re: Investment Fiduciary: are you an investment fiduciary?

Eric, I observe the fiduciary standard in my wealth management practice. I do that by avoiding all forms and appearances of conflict of interest, including not accepting any third party payments (such as commissions, referral fees, etc.)

Your bias against annuities is sticking out — way out. First of all, show me any annuity from a reputable insurance company that has 20 years of surrender penalties. Second, the 5% guaranteed rate is not for month, one year or otherwise, it is the rate guaranteed IF the annuity owner takes a lifetime income rather than a lump-sum settlement. Third, can you name me one annuity holder that lost money because the insurance carrier went tits up financially? Michael there are none — yes sometimes the money was not available for a couple years, but losses NO. If you are going to criticize a competing product Michael, at least take the time to understand it. What a wing-nut you must be.

1. 20 year lockup may be hard to find among reputable insurance companies – some of them would have gone belly up already if not for government bailout – 10 year lockup is common place.

2. 5% can be referred to a number of things. Most of the time, buyers are very confused what it is referred to. The variable annuity contract I examined has a fixed account, if the money is put in the fixed account (as opposed to the variable sub-accounts,) it will earned a guaranteed fixed rate of 5.75%, displayed in bold upfront. A few pages deeper into the contract, it is disclosed the fixed rate is 1.75% after the first month. My client did not read the whole contract, he thought the 5.75% is guaranteed forever, but once pointed out to him, he felt cheated.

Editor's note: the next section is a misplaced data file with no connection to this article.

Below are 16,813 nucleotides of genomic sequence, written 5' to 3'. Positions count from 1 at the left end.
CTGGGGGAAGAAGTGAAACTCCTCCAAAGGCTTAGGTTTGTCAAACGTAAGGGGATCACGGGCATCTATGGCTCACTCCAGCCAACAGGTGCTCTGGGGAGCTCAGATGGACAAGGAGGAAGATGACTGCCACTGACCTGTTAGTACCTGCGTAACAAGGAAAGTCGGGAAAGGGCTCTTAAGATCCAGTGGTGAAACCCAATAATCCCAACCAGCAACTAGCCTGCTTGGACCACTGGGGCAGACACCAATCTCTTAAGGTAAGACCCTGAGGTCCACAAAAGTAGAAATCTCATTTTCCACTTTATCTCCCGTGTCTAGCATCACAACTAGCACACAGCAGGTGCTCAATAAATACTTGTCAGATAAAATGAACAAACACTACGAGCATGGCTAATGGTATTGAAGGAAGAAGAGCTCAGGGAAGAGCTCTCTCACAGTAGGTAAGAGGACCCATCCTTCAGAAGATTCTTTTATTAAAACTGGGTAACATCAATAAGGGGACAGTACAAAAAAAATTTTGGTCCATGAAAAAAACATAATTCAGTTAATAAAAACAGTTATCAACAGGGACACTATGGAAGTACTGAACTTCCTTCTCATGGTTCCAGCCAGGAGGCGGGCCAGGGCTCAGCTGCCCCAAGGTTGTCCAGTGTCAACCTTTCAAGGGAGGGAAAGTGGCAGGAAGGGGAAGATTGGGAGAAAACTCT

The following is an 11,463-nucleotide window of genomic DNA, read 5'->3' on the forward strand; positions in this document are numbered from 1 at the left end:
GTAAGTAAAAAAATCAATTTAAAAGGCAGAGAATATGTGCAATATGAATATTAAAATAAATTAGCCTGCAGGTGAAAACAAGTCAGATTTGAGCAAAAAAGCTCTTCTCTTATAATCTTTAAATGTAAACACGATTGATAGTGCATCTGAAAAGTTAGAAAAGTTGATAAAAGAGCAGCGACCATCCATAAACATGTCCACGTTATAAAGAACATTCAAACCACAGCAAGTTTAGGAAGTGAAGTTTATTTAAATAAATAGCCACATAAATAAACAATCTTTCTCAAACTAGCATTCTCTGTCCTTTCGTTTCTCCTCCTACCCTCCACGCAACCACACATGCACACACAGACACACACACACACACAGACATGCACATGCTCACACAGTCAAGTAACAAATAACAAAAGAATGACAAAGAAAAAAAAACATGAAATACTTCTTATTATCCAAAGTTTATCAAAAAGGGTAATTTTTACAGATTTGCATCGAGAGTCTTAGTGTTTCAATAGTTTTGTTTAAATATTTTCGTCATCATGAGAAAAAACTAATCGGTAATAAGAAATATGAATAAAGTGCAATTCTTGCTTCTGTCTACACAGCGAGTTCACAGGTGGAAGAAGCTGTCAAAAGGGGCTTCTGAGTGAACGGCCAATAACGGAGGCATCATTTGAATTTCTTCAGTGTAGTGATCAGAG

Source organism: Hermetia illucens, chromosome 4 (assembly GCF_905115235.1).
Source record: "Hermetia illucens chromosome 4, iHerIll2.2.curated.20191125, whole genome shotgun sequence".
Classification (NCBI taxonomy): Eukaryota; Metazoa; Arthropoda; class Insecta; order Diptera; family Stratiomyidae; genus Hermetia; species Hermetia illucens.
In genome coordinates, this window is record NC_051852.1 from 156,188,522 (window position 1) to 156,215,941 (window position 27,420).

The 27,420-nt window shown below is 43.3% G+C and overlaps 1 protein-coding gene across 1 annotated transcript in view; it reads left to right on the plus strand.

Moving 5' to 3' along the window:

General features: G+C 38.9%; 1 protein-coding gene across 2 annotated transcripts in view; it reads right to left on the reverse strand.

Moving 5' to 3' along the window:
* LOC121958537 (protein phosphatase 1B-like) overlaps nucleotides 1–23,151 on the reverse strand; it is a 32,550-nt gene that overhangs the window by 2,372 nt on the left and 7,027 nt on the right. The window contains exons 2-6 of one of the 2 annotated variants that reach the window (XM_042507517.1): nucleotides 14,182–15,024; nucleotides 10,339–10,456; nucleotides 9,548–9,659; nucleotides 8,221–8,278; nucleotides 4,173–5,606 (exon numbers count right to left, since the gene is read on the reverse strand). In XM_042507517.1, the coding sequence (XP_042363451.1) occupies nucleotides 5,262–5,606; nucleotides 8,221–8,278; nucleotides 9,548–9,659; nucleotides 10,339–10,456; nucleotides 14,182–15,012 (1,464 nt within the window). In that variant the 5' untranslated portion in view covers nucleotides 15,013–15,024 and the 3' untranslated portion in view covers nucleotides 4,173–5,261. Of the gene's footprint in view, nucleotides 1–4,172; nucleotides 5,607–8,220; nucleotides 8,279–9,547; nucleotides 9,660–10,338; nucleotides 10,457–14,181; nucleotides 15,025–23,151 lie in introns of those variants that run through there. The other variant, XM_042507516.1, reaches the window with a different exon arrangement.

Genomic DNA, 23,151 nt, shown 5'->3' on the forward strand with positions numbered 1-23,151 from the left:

3. As to the example you mentioned where the owner takes a life time income. I happened to have examined a contract with that feature as well, in fact, it has better feature, if the owner hold the annuity for 10 years, the guaranteed amount would double. I wrote up the example here:

4. I am not criticizing the whole product line. I am a fan of fixed immediate annuities. For some of my less well-to-do clients, I help them ladder into those annuities. This product pays much smaller commissions so no salesman in the right mind would promote it. But I don’t earn commissions, so I can do what’s right for my clients, not what earn me the most commissions.

5. With regard to your last comment, I confess I go nut when I see the sophisticated financial industry taking advantage of ordinary hardworking people.

6. Lastly may I ask, do you happen to sell life insurance and annuities for living?

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Michael Zhuang is principal of MZ Capital, a fee-only independent advisory firm based in Washington, DC.

Twitter: @mzhuang